Popping Up 

Country, Twain cross the boundary

Country, Twain cross the boundary

Don’t be alarmed if you’ve heard Shania Twain’s “You’re Still the One” lately on WRVW 107.5 FM. The Top 40 station hasn’t gone country—country music is just going pop again.

Twain’s single—along with LeAnn Rimes’ hit “How Will I Live”—may be the start of a developing trend, as country labels work their pop-sounding singles at Top 40 and adult contemporary radio. Of course, this isn’t a new trend—in previous years, Kenny Rogers, Ronnie Milsap, Restless Heart, and Crystal Gayle all found success in the pop world. But crossover country does appear to be on the upswing again.

“The big difference between now and the ’80s is that country was making records to cross over to pop, and now we’re just making great music that crosses over,” says Bill Macky, MCA Nashville’s director of national promotion. “I don’t think any record we make is made with the intention of crossing over. Our focus is country. If we find the audience or reception at [country] radio isn’t there, we owe it to the acts to find another opportunity to break them.”

True enough, MCA is looking to other formats to promote The Mavericks’ “Dance the Night Away,” as well as Olivia Newton John’s rerecording of “I Honestly Love You.” Arista, meanwhile, recently sent BR5-49 into the studio with producer Steve Albini, in hopes that Albini’s indie/alt-rock cred might help the group reach a younger, hipper audience.

But the pop market, obviously, remains the most lucrative, and right now country’s female singers seem to have the most potential for crossing over. Warner Bros. has taken Faith Hill’s “This Kiss” to pop radio, and Mercury will eventually pitch the Shania Twain-Bryan White duet “From This Moment On” to pop radio—sans White’s vocals.

“The pop game is the absolute pinnacle of promotion in the record business,” says Chris Stacey, Mercury Nashville’s director of alternative artist development/promotion. “It’s fiercely competitive; the stakes financially are very, very high because you have to roll the big dice. You have to bankroll a lot of money to spend [on] marketing and promotion.” The higher investment relates directly to the larger scale of activity at a record company’s main office: A country promotion staff may have a five-man team, but the promotion staff in the label’s New York office will have upwards of 15 people working at least six different formats.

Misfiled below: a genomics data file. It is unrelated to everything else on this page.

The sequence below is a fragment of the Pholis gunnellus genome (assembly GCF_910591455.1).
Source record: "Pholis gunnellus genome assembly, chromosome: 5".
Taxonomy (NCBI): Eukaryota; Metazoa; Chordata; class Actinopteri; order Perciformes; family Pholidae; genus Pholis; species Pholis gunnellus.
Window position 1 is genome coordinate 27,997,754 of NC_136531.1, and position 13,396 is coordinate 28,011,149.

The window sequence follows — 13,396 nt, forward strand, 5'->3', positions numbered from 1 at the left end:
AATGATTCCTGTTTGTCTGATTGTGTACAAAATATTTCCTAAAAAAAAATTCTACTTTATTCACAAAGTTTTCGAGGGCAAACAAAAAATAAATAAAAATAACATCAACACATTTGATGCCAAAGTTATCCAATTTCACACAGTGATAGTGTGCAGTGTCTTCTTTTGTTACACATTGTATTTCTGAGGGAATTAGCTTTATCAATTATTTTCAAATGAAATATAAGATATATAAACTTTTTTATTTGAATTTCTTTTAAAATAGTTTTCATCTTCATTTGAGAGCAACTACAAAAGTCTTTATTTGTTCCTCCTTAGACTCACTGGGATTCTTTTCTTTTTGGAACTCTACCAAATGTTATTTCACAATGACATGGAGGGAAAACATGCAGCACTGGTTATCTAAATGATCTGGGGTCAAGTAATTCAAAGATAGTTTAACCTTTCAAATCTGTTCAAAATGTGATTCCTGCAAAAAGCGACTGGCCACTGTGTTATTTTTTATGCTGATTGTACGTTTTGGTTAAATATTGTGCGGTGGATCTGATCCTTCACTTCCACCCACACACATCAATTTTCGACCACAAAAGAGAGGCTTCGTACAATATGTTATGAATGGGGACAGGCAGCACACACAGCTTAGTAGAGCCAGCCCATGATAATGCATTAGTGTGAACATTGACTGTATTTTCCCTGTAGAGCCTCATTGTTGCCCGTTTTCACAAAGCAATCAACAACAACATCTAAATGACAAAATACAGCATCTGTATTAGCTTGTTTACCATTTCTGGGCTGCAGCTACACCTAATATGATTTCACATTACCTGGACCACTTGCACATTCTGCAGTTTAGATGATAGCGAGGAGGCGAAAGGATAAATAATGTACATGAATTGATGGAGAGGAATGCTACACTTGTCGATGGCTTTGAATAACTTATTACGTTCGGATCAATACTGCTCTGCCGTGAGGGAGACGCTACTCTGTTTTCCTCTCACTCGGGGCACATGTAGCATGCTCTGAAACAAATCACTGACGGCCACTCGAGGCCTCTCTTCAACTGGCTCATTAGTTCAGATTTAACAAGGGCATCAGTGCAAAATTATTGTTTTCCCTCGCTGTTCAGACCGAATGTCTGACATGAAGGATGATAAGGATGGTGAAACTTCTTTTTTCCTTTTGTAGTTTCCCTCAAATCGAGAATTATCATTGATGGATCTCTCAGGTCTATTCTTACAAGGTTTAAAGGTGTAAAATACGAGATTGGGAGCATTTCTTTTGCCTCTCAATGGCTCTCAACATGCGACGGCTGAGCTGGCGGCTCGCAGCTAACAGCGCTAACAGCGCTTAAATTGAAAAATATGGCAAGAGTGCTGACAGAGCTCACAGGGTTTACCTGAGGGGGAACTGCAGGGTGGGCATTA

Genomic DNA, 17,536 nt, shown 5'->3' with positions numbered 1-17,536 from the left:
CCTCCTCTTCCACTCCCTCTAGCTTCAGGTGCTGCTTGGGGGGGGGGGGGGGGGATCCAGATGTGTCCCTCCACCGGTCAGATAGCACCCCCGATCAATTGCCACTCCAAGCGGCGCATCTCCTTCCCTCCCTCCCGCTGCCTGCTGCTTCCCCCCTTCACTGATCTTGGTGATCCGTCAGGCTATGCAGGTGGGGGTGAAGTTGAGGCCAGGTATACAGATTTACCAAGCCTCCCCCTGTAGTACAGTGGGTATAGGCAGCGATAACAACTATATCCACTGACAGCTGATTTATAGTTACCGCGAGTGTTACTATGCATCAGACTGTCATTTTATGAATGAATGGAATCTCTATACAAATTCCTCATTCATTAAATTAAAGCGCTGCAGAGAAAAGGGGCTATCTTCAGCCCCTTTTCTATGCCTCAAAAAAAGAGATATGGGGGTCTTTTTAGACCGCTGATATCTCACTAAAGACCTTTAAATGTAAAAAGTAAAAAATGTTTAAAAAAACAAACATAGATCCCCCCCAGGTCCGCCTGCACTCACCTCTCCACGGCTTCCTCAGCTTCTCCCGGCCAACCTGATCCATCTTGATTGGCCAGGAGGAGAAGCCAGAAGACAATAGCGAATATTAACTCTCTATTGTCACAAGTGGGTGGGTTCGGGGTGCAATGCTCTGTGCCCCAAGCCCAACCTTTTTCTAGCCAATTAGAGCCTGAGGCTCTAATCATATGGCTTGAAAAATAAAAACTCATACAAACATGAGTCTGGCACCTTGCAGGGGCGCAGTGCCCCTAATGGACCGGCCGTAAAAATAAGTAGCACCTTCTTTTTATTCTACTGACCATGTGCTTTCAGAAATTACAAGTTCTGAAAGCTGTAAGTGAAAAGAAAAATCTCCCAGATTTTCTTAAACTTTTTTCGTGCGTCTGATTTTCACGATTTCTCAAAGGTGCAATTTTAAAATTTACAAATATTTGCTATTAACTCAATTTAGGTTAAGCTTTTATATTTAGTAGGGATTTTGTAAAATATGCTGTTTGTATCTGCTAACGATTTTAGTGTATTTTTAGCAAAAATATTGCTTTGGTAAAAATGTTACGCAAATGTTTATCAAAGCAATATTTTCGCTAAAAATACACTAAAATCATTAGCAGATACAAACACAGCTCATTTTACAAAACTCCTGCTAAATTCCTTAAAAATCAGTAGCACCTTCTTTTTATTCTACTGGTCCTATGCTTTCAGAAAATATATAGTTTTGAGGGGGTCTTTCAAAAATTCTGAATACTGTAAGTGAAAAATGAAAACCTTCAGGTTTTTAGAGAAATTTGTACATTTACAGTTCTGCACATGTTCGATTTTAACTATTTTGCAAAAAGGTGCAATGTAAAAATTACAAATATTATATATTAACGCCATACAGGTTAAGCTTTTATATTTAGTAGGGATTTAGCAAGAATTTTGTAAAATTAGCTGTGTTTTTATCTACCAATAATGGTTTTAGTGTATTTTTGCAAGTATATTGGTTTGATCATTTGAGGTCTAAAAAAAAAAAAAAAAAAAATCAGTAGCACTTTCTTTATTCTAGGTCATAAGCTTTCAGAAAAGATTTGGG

Being on the margins of the pop world, country labels are obviously at a disadvantage when they make such a big financial gamble. But the payoff can be worth it, propelling an act’s career to another level—and bringing in tens of millions of dollars for the record company. As Stacey explains, Shania Twain’s pop success “had an absolutely huge impact on our sales. We’ve sold almost 5 million units on the new album. We were receiving 20,000 spins every single week. The number-one country single gets 5,000 to 6,000, so you can imagine the impact.”

In the most recent issue of Billboard, Twain’s Come on Over ranks No. 13 on the pop albums chart; the record peaked several weeks ago at No. 2. Garth Brooks, himself no stranger to pop crossover, is currently registering on the chart with The Limited Series, which sits at No. 31 and peaked at No. 1. Rimes’ Sittin’ on Top of the World, meanwhile, sits at No. 35 and peaked at No. 3.